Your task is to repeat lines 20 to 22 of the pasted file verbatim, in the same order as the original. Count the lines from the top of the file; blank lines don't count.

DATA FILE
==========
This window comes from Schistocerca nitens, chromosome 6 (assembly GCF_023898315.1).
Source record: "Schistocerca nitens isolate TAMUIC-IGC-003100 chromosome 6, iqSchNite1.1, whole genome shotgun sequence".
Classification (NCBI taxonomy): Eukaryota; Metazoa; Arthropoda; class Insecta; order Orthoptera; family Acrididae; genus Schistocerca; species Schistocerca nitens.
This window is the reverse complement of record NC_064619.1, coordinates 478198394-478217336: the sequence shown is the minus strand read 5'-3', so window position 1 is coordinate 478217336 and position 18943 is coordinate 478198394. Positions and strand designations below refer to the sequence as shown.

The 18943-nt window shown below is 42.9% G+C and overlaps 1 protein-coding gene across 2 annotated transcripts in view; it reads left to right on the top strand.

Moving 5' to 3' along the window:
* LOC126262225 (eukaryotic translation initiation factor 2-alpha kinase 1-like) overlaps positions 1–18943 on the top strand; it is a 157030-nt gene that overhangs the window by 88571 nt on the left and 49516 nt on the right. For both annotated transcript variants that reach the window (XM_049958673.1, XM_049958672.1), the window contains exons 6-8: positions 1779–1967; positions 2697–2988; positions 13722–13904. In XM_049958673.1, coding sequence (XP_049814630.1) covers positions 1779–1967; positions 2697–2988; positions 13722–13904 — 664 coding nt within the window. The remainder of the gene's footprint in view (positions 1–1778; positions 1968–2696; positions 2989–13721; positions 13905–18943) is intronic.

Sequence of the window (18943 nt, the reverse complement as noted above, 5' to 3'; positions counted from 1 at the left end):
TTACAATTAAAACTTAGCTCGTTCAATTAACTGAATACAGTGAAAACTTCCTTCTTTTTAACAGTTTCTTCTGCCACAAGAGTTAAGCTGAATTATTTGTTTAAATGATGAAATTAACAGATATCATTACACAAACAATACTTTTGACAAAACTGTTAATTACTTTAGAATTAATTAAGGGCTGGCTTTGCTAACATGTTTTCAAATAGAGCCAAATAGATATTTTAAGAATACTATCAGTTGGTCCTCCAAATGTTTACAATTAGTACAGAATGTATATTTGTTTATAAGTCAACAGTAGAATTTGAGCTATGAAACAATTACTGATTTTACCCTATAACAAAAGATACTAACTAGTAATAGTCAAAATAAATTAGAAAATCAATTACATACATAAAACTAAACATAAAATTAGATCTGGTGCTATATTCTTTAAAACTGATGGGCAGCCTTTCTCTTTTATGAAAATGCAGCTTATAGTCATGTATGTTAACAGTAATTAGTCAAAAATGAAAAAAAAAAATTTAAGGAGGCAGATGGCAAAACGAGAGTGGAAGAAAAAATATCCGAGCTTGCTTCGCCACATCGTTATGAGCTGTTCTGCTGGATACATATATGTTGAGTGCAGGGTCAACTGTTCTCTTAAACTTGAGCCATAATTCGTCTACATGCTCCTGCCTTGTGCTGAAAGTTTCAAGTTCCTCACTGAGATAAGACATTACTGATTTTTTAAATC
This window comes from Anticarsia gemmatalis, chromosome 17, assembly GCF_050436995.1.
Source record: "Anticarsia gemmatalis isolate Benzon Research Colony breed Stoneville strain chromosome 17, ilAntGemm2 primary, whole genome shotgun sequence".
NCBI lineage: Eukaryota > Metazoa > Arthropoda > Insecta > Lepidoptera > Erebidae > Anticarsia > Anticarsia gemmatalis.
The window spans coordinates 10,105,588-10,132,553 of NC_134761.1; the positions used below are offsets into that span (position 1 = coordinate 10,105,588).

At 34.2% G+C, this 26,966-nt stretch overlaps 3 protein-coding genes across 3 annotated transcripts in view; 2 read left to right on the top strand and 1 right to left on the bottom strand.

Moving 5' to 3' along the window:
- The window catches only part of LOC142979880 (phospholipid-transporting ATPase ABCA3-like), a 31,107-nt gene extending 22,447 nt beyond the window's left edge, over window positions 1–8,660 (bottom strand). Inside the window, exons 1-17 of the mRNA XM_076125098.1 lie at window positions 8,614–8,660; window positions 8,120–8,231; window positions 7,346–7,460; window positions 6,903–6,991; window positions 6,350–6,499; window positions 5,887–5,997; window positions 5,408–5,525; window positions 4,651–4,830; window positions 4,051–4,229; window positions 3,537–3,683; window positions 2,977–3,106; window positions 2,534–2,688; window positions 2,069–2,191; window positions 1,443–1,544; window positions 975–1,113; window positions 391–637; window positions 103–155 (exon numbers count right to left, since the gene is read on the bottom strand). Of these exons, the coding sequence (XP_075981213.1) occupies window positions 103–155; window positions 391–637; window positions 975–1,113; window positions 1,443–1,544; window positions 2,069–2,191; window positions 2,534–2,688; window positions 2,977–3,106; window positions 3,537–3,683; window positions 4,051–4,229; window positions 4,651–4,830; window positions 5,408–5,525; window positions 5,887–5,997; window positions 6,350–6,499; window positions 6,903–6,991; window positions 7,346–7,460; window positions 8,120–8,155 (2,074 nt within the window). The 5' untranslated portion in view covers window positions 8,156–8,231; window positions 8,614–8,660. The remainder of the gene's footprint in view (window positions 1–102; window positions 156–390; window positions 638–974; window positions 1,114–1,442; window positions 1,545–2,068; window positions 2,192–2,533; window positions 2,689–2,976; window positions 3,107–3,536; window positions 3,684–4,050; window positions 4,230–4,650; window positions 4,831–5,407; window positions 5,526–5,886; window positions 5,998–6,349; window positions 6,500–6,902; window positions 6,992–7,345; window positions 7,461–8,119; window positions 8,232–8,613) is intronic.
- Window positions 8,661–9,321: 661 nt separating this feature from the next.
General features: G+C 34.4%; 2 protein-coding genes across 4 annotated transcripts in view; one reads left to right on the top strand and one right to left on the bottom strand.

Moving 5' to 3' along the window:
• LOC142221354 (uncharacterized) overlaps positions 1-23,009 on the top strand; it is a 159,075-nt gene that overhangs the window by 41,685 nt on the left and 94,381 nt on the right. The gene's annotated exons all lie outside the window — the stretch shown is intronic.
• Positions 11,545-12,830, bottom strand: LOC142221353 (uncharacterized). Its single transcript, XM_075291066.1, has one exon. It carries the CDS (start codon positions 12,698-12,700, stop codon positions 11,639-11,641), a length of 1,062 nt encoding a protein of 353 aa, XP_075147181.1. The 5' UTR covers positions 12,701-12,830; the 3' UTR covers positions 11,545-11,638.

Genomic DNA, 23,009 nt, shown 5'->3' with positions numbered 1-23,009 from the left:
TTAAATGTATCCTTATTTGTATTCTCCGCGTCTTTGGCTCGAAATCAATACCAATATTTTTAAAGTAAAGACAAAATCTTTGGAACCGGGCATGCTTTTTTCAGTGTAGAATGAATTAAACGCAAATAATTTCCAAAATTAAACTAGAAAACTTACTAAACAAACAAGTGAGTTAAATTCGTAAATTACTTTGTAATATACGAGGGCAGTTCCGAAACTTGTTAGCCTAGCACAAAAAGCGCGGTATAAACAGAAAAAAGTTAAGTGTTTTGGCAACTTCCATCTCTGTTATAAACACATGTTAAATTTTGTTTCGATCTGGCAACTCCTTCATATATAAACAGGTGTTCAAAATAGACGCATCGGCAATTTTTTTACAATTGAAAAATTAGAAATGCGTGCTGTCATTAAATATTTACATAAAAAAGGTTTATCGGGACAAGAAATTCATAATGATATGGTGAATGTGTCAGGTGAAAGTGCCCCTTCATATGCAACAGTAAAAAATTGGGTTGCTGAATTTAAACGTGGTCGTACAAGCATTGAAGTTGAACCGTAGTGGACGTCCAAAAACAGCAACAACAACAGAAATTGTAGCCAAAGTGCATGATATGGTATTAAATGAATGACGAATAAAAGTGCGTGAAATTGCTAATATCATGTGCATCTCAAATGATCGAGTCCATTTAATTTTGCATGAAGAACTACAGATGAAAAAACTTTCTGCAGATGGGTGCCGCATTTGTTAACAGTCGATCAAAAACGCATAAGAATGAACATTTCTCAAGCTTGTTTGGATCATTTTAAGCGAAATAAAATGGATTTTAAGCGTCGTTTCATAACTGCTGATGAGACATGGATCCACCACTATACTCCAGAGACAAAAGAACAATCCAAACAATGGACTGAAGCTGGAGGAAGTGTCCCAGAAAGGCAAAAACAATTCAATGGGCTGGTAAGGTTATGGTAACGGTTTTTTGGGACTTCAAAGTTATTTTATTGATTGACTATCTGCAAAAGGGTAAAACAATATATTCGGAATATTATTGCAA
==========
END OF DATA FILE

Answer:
• LOC142221354 (uncharacterized) overlaps positions 1-23,009 on the top strand; it is a 159,075-nt gene that overhangs the window by 41,685 nt on the left and 94,381 nt on the right. The gene's annotated exons all lie outside the window — the stretch shown is intronic.
• Positions 11,545-12,830, bottom strand: LOC142221353 (uncharacterized). Its single transcript, XM_075291066.1, has one exon. It carries the CDS (start codon positions 12,698-12,700, stop codon positions 11,639-11,641), a length of 1,062 nt encoding a protein of 353 aa, XP_075147181.1. The 5' UTR covers positions 12,701-12,830; the 3' UTR covers positions 11,545-11,638.

Genomic DNA, 23,009 nt, shown 5'->3' with positions numbered 1-23,009 from the left: